Honkatori (本歌取)

Honkatori is a technique used to create waka (a traditional Japanese poem of thirty-one syllables) in the study of Japanese poems to take in one or two phrases of old and famous poem (the original) to create a new poem. This technique was used to give depth by using the original as a background and to make the expressive effect multilayered.

For example, see the poems below:
"Kokin Wakashu" (A Collection of Ancient and Modern Japanese Poetry) Volume 2, KI no Tsurayuki
Miwayama no Shika mo kakusu ka Harugasumi Hito ni shirarenu Hanaya sakuran' (Mt. Miwa is hidden so deeply by spring haze; Flowers that no one knows must be blossoming.)

"Manyoshu" (Collection of Ten Thousand Leaves) Volume 1, Nukata no Okimi
Miwayama no Shika mo kakusu ka Kumo danimo Kokoro aranamo Kakusoubeshi ya' (Mt. Miwa is hidden so deeply by clouds; Please be merciful, clouds, do not hide.)

As it is clear if you compare these two poems, Tsurayuki adopted the first and second phrases of Nukata no Okimi's poem and created the third and the rest by himself.

There are various reactions to such honkatori.
FUJIWARA no Kiyosuke of Rokujo Toke (the Rokujo Fujiwara family) made critical assessment as 'stealing old poems.'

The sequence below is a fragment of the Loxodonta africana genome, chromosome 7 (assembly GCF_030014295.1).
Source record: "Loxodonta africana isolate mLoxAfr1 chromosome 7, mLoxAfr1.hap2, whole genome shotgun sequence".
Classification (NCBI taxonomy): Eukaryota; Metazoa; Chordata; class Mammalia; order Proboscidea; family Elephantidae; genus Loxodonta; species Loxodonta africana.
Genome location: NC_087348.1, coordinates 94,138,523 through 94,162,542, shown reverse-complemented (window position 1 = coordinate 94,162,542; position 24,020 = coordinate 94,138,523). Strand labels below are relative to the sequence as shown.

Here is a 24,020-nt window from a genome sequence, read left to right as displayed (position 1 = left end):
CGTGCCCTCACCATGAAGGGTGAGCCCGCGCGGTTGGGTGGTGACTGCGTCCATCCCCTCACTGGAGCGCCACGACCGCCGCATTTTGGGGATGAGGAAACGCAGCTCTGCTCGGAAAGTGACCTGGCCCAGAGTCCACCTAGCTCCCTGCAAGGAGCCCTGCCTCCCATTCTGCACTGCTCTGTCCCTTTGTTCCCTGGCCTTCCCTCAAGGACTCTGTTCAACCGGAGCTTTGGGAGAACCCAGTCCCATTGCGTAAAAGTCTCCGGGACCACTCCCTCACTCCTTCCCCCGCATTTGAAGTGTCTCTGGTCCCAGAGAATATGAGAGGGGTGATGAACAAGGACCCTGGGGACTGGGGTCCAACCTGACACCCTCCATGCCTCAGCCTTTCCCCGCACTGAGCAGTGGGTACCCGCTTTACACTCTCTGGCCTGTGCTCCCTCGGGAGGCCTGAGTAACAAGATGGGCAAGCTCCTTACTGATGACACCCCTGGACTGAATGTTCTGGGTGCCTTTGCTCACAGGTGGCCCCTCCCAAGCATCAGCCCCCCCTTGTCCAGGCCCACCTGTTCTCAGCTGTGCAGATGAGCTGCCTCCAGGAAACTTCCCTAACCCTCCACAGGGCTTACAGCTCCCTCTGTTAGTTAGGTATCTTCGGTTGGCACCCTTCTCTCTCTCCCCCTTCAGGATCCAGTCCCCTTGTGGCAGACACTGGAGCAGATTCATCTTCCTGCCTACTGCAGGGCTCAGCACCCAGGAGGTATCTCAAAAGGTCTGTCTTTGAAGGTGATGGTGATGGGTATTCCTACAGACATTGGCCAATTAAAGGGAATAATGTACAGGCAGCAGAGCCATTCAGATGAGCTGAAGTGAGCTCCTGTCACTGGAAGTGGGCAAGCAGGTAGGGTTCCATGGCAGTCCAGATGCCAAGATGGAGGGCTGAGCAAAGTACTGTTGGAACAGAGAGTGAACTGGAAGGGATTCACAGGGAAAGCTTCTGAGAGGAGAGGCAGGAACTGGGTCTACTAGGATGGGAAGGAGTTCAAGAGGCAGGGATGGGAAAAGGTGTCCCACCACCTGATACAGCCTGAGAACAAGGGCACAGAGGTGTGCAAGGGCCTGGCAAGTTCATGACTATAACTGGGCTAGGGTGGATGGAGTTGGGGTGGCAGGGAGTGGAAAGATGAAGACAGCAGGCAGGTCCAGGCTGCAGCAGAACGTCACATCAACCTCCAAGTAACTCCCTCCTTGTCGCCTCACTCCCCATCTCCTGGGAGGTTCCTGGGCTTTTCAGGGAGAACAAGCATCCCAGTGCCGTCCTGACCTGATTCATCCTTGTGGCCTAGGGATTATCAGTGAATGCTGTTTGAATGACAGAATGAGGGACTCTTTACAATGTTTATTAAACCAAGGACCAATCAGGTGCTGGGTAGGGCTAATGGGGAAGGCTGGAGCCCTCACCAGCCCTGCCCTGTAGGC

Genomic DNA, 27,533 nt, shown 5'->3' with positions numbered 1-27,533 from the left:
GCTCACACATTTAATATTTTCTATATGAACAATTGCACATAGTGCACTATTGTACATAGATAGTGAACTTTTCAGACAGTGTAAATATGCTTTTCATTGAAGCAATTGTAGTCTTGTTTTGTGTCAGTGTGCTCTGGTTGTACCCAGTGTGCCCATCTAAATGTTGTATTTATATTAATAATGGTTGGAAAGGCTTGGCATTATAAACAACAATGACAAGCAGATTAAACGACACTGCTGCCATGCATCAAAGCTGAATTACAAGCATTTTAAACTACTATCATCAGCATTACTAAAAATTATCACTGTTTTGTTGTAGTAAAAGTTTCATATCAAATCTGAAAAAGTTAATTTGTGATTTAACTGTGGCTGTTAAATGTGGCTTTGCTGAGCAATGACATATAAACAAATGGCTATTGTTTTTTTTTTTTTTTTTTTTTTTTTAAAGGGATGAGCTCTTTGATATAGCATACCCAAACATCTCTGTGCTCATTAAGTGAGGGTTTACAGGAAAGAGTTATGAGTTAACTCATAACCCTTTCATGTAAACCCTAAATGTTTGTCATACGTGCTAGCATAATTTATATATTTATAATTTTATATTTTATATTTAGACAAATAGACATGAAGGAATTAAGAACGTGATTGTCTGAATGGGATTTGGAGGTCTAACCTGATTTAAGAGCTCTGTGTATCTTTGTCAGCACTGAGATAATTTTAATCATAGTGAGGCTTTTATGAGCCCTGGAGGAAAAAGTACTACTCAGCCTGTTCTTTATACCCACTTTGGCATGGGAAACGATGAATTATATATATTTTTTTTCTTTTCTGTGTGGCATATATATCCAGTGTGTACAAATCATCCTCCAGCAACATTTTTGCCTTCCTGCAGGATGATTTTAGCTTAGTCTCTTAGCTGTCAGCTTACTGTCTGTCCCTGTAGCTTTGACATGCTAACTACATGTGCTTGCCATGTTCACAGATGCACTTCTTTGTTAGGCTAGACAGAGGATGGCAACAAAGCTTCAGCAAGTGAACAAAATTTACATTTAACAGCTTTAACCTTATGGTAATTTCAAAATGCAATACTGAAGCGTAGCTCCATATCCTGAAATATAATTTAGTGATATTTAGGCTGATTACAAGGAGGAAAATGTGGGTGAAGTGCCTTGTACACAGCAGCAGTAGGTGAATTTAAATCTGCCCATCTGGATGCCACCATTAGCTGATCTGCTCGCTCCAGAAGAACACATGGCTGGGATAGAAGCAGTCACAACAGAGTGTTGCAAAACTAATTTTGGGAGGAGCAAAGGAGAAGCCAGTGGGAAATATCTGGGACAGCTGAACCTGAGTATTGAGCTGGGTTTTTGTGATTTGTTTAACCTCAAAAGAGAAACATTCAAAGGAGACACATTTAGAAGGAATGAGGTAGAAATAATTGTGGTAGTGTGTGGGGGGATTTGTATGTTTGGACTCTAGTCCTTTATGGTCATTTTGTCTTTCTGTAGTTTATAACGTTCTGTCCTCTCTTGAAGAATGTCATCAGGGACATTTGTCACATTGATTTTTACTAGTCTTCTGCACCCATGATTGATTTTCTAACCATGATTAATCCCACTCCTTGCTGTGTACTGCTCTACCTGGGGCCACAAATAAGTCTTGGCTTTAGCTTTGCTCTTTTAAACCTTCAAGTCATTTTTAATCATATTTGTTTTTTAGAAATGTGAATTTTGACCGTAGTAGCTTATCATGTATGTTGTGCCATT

On the other hand, FUJIWARA no Toshinari of the Mikohidari family evaluated it as an expression technique.

FUJIWARA no Teika, a child of Toshinari, summarized the principle of honkatori as follows in "Kindai shuka" (Superior poems of our time) and "Eiga taigai" (Essentials of Poetic Composition):

You can take less than two phrases when using them in the same positions as those in the original poem.

You can take up to two phrases and three to four letters when using them in different positions as those in the original poem.

Except famous poets' poems that are evaluated as excellent, it is allowed to use the first two phrases including Makura word (Poetic epithet convention) or jokotoba (a preface word) of the original.

The main theme should be different from that of the original.

The original should be taken from Sandaishu (three major collections of Japanese poetry; Collection of Ancient and Modern Japanese Poetry, Later Collection of Japanese Poetry and Collection of Japanese poetry compiled by imperial command), "Ise Monogatari" (The Tales of Ise), or "Sanjurokunin kashu" (Thirty-Six Anthologies), not from recent poetry (from the view point of Teika).